In fact, the problem with “Age of Extinction” is that it has lost whatever lasting impression the previous films have left. Sure, the “Transformers” movies have left good and bad tastes in the mouths of others, but at least there was something to talk about when leaving the theatre. Even when “Age of Extinction” travels to China for its climax, has a cool looking spaceship, and tries to incorporate the robots’ involvement in the dinosaur extinction on Earth, it does nothing to make the viewer shift closer to the screen. While there may be some awe-worthy scenes for the young boys seeing the movie, anyone else will find “Age of Extinction” dead on arrival. It’s certainly not Michael Bay’s worst film (“Revenge of the Fallen” or last year’s “Pain & Gain” are tied for that dishonor), but it’s certainly the blandest film Bay has ever done. Think about that for a second: the man who is known for monstrous robots fighting each other in front of beautiful women and explosions made an extremely boring film about monstrous robots fighting each other in front of beautiful women and explosions. If one dares to view “Age of Extinction,” this question should be brought up after the movie’s over: Who is less interested in Transformers, the viewer or the director?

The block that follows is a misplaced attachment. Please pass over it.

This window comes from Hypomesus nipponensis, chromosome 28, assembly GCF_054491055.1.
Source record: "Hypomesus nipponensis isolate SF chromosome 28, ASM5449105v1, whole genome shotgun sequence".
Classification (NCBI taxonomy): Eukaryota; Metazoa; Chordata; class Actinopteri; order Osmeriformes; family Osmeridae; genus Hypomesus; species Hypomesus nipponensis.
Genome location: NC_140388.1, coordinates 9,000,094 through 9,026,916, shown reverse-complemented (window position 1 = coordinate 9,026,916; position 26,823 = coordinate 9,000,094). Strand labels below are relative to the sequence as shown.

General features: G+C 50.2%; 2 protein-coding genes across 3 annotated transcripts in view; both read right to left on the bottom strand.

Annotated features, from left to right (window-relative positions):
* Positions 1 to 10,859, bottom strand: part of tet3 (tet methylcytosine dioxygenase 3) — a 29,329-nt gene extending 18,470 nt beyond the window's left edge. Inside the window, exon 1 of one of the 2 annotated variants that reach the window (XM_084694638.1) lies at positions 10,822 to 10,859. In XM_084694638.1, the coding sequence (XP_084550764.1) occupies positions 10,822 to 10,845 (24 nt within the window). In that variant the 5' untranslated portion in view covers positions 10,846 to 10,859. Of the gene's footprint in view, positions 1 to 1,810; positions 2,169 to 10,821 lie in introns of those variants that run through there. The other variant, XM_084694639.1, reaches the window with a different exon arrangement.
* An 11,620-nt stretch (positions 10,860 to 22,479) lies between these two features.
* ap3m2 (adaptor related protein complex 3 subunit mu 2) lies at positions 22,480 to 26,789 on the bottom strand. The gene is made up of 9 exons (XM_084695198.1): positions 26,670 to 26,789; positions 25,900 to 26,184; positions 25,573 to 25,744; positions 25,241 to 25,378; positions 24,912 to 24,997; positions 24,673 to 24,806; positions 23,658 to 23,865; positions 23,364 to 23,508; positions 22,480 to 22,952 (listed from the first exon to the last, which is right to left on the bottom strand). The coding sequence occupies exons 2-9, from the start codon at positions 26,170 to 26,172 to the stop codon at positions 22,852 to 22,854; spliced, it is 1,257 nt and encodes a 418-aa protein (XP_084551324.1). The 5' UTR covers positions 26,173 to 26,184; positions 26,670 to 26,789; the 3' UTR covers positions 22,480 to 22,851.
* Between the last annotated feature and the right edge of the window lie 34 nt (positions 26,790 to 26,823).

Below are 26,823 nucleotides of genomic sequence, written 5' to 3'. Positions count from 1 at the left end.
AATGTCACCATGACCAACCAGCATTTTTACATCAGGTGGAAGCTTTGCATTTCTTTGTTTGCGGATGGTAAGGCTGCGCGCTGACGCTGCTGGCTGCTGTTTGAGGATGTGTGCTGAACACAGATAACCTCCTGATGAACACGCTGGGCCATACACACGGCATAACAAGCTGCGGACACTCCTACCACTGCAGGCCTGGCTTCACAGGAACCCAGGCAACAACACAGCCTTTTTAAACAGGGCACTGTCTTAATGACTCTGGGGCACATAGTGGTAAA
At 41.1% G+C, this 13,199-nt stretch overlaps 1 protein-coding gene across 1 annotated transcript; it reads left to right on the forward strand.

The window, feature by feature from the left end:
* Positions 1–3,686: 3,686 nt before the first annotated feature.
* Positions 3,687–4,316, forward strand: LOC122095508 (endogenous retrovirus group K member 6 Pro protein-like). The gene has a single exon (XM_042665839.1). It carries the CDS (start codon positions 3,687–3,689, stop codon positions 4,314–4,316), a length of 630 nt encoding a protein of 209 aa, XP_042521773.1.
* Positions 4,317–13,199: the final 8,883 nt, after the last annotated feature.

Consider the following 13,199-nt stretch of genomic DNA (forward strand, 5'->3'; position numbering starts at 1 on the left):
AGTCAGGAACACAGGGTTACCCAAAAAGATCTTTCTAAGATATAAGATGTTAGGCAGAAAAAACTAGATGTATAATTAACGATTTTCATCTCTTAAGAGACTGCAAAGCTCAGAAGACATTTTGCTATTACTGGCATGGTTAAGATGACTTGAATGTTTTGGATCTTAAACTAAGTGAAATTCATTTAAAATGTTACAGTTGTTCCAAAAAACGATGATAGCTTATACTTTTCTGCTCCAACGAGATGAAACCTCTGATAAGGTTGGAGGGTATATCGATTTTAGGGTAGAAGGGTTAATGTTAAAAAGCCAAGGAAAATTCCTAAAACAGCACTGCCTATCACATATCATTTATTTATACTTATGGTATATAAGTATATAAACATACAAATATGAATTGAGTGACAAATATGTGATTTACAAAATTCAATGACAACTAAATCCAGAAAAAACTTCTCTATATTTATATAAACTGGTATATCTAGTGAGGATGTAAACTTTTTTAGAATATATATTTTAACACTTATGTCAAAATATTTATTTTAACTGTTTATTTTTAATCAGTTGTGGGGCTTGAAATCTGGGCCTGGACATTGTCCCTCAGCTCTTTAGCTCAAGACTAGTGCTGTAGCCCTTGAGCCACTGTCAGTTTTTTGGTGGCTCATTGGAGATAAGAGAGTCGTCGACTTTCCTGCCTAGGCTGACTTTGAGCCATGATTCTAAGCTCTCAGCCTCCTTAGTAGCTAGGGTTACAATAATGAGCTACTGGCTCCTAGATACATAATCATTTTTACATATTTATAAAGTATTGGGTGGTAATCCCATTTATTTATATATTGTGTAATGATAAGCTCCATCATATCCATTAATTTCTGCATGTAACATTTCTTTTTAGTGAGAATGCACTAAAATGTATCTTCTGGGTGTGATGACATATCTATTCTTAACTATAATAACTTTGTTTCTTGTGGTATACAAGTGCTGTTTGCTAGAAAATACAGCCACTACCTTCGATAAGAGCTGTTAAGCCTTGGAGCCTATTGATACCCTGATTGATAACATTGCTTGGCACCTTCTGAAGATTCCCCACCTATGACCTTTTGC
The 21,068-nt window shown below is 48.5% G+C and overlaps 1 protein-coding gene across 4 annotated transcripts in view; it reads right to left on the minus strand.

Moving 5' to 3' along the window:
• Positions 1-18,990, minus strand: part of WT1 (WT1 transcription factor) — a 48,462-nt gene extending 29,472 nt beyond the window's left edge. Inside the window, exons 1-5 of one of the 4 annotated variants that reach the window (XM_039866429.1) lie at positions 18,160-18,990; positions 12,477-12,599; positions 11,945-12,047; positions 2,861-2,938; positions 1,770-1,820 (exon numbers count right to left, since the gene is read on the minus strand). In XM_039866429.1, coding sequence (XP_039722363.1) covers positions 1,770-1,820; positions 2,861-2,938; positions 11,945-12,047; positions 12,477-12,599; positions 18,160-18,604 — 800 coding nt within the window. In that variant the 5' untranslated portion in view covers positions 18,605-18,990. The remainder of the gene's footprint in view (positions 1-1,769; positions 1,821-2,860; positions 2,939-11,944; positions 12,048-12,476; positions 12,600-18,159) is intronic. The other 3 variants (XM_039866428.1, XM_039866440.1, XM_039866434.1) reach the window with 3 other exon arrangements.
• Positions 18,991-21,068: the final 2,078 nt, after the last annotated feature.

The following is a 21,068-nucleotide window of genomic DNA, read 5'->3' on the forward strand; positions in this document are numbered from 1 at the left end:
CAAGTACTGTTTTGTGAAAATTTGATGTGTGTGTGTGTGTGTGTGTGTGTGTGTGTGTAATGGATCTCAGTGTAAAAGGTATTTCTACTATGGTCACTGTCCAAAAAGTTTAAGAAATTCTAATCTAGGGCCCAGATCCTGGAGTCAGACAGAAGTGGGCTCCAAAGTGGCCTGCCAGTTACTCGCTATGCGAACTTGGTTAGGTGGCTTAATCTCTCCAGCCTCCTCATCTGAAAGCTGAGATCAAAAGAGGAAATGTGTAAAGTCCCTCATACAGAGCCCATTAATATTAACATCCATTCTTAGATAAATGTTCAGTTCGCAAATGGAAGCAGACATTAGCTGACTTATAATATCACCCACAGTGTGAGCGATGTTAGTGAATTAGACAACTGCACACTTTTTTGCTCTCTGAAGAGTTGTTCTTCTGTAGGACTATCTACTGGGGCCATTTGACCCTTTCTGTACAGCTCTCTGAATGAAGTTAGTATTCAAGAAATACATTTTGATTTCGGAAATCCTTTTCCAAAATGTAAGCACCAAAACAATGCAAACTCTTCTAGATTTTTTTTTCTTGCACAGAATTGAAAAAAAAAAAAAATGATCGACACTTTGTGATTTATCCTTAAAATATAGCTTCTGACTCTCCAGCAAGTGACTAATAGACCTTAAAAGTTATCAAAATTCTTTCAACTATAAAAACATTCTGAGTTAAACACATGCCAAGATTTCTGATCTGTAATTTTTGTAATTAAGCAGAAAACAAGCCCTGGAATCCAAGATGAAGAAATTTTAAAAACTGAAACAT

Final Verdict: 1.5 out of 4 stars

“Jump Street” Tells Sequels to Suck It